We couldn’t be prouder of our summer interns. And not just because they’re stellar students with a passion for vocal performance.

Both Saad Jalisi and Sofia Rohlman have readily adapted to business in the age of COVID. They had been expecting to gain work experience in an actual office. Instead, they’ve sheltered in place and become masterful at ZOOM. Both say they’re learning a lot, in spite of a summer that’s different from what anyone envisioned.

Jalisi, whose first name is pronounced “sod” (“like grass,” he said), will begin his sophomore year at UNC Charlotte in the fall. He’s a Levine Scholar who’s majoring in religious studies and double minoring in American studies and women’s and gender studies.

His parents are Pakistani, and although he was born in Baltimore, the family moved to Pakistan when he was 5. He loved the music culture of his parents’ country of origin and has been singing and performing ever since he was young. When the family returned to Baltimore, the young Jalisi joined his elementary school choir. Later, he was part of a high school a cappella group that toured throughout Europe.

He’s also a member of UNC Charlotte’s Codachrome A Cappella and serves as fundraising chair for the group.

He doesn’t see his COVID summer as a bummer. Instead, he feels fortunate to get to see how a nonprofit operates during a crisis. “It’s been miraculous, really, to see how the staff has pivoted,” he said. “They’re always making sure their constituencies are being served, in spite of the challenges. It’s a priceless experience.”

And even though he’s had limited “in-real-life” interaction with the staff, he’s gotten to know them over ZOOM. “They’re all lovely and likable,” he said. “They’ve made me feel very comfortable. It’s an absolutely wonderful experience.”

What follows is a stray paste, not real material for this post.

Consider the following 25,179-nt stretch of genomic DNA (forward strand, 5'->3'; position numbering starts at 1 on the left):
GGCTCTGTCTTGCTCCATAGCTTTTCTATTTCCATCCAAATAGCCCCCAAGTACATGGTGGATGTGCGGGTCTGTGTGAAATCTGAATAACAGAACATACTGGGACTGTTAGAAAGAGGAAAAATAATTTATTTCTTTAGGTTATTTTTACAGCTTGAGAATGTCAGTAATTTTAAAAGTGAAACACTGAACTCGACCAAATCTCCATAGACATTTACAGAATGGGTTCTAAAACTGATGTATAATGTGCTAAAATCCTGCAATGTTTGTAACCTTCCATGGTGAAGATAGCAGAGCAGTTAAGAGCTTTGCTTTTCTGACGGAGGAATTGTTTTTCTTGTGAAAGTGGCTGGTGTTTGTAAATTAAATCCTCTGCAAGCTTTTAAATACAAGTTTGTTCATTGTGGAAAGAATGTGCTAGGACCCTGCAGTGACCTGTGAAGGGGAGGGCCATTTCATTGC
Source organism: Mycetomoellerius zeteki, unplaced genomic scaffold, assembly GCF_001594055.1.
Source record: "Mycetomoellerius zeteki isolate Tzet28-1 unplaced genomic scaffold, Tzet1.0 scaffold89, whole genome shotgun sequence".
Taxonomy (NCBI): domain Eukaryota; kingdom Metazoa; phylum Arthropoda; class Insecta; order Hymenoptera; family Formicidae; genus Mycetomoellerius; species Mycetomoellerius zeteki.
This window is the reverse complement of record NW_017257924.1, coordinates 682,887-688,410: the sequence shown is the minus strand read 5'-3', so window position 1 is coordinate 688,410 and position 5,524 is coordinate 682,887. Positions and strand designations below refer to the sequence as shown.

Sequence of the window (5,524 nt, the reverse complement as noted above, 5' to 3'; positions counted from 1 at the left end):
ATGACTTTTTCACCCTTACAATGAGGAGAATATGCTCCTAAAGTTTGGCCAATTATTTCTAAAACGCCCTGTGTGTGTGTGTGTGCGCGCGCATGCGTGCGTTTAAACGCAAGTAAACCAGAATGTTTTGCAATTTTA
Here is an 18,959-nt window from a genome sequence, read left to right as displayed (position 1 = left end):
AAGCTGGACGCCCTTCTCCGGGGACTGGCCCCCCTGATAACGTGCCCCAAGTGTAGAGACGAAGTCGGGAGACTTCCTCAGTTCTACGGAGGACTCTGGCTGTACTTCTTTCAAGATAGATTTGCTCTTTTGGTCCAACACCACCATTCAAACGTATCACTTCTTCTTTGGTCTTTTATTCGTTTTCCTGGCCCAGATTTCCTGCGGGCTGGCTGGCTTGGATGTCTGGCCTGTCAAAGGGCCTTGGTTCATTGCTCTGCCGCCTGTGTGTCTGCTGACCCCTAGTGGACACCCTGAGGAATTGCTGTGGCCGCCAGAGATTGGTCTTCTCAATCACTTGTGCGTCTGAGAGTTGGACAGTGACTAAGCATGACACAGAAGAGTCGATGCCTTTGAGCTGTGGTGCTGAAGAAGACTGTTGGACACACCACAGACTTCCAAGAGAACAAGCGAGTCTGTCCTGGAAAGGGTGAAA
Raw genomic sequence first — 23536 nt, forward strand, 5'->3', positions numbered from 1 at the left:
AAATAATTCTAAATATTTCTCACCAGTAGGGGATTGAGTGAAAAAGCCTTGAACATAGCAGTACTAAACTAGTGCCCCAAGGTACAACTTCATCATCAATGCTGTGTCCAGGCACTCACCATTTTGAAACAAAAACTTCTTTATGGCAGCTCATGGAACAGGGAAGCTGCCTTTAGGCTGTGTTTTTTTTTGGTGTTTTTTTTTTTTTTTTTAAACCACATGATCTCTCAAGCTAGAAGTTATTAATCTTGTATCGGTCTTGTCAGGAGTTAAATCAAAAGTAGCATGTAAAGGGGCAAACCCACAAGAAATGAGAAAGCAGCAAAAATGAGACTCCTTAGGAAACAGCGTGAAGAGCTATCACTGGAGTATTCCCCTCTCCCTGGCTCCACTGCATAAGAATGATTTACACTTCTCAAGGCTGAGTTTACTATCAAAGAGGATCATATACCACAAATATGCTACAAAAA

He’s working mostly with Opera Carolina’s Director of Education & Community Programs, Ashley Johnson Lam, on summer workshops for middle- and high-school students. The workshops have had to become all digital. “That sounded impossible at first,” he said. “But it has worked so well. There are even options that allow for accompaniment for the singer.”

“I’ve gotten to sit in on some of the auditions, which have also had to be all virtual,” he said. “The kids really put their heart into their singing. Even watching from a remote location, you can see how much passion they’re conveying.”

Sofia Rohlman graduated from Providence High School and will attend Appalachian State University this fall as a vocal major and a vocal performance and music industry studies double minor.

Rohlman used to listen to pop music exclusively. That is, until her mother and grandfather introduced her to Andrea Bocelli. “I fell in love with his technique,” she said. “I love the emotion. It’s so passion-driven.”

She attended a rehearsal of Opera Carolina’s Carmen last January and said she teared up during one of Don Jose’s solos. “I felt so elevated when I was listening.”

Originally, Rohlman was to have worked in customer relations – managing ticket requests, answering phones. But COVID-19 changed that. Instead, she’s immersed in creating a digital archive of old opera photos, a project Opera Carolina’s marketing department is doing with Google Arts & Culture, an online platform that allows the public to view high-res images and videos of artworks and cultural artifacts from partner cultural organizations throughout the world.

She’s going all the way back to 2002 and putting professional production photos of every single opera in an online archive. It’s a big job, and it can be done easily from home.

Rohlman said she’s learning a lot, even though she’s not in the office. “I always thought producing shows would be a lot simpler than it is,” she said. “I thought you hired and paid the actors, and that was that. There is so much more involved.”

The private voice lessons Rohlman usually takes are on hiatus, but she’s been writing songs during the lockdown. In fact, she’s been changing the lyrics of popular songs to make them quarantunes. Her favorite is a parody of “Hey There, Delilah” by the Plain White T’s.

Hey there, Delilah. What’s it like in isolation?

I’m a thousand hours in, and this can’t feel like a vacation anymore.

School don’t feel the same, not anymore

Of this I’m sure.

Hey there, Delilah. Don’t you worry about the distance.

Six feet apart isn’t that much; we’ll get by with our strong persistence.

Close your eyes. We can learn to shut out bad news.

Tell me it ain’t true.

Oh, corona days and me

Oh, corona days and me …

The coronavirus has upended everything. But Opera Carolina’s summer interns aren’t letting it stand in the way of having a rewarding experience. And the staff and patrons are benefiting tremendously from the energy and enthusiasm these two talented students bring to the company.

Learn more about Opera Carolina’s 2020/21 season – The Season of Action – at operacarolina.org.